- Share this article on Facebook
- Share this article on Twitter
- Share this article on Email
- Show additional share options
- Share this article on Print
- Share this article on Comment
- Share this article on Whatsapp
- Share this article on Linkedin
- Share this article on Reddit
- Share this article on Pinit
- Share this article on Tumblr
LONDON — Disney Channel is upping its commitment to locally produced fare and looking at opportunities to shift to a free-to-air or basic cable model in Europe, Disney Channels Worldwide president Rich Ross said Thursday.
Speaking at a meeting of the Broadcasting Press Guild, Ross said that localized production has become crucial in order to connect with local audiences, and that the U.K. is becoming a major gateway for live-action and animation product for the European and international markets.
“London has really come into its own,” Ross said. “The fever for local production has really climbed. What we have proved is that storytelling works on a local basis.”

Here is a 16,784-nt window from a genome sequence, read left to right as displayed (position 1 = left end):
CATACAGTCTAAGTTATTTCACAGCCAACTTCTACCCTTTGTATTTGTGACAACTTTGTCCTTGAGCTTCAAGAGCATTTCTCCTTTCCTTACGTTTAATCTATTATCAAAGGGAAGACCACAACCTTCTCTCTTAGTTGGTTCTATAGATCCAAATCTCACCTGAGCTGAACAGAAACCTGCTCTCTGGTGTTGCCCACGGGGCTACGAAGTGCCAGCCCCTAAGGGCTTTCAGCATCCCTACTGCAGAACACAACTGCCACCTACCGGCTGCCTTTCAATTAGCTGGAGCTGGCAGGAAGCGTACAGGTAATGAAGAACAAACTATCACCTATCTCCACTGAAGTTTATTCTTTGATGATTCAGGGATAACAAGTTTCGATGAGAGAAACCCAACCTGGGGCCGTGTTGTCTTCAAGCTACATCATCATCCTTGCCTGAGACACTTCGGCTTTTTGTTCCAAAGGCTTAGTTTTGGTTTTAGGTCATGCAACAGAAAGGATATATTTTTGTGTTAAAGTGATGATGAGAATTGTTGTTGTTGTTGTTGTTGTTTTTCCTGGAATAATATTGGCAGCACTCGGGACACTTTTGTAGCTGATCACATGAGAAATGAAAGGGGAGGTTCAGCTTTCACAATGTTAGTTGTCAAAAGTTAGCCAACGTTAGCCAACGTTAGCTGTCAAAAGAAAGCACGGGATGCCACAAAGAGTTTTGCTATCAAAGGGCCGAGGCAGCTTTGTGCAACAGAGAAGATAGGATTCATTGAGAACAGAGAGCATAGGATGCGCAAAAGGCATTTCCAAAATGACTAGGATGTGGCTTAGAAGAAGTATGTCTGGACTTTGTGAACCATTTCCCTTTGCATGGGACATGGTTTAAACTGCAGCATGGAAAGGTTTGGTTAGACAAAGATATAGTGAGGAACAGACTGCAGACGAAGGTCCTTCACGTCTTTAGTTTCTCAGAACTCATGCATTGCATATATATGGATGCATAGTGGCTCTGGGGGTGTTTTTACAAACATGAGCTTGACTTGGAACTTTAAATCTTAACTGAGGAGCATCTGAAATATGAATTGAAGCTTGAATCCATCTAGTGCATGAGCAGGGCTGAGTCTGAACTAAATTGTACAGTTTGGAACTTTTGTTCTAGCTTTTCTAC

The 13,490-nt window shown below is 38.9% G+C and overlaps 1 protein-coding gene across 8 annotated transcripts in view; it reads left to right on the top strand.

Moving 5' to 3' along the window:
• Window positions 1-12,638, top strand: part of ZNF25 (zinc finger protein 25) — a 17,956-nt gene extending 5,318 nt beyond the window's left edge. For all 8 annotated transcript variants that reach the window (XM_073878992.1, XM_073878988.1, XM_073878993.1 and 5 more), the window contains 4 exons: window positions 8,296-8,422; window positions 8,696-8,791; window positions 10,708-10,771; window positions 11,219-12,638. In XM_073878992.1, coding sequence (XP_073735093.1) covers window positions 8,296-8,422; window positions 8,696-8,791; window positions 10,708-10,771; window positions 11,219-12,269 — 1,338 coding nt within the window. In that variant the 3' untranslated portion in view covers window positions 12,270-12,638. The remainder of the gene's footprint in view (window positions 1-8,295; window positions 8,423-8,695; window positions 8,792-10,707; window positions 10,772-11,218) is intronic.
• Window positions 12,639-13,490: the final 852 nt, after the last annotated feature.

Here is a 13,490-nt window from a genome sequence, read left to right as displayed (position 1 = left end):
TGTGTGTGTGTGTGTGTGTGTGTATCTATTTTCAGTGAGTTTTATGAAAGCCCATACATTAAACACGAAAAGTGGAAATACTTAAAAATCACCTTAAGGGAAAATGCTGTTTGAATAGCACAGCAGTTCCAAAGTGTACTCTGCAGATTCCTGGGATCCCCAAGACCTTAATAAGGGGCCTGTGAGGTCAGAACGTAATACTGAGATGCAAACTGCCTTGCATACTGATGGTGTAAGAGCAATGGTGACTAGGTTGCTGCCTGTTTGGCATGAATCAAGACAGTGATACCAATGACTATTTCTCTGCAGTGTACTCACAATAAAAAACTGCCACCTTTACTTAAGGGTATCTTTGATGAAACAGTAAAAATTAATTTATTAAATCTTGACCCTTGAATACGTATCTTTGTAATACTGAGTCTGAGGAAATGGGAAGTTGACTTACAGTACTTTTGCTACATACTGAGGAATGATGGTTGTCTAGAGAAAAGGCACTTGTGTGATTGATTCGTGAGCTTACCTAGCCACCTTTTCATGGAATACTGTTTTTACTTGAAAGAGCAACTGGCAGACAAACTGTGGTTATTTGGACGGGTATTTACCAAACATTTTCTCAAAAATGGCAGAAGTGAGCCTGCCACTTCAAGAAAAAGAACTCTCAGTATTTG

Disney Channel’s London-based global programming hub has been established to drive investment and development in both live-action and animated programming, launching its first series this year, an animated version of Enid Blyton’s “Famous Five” adventures, which co-produced with Chorion.
Ross said the company has commissioned actors Giles New (“Pirates of the Caribbean”) and Keiron Self (BBC’s “My Family”) to develop a new longform comedy animation called “Gwyn,” the story of a giant elf who bursts out of a schoolboy’s wardrobe. Another pilot from the division is “Jungle Junction” an eco-friendly program for preschoolers.
Ross said Disney is continuing to weigh opportunities to shift to a free-to-air model as it has done in Spain, where bigger audiences can drive advertising revenue.
“We are looking at all markets,” Ross said. “It allows us to reach more audiences and get advertising, but you have to have an economic model to be able to transition.”
Sign up for THR news straight to your inbox every day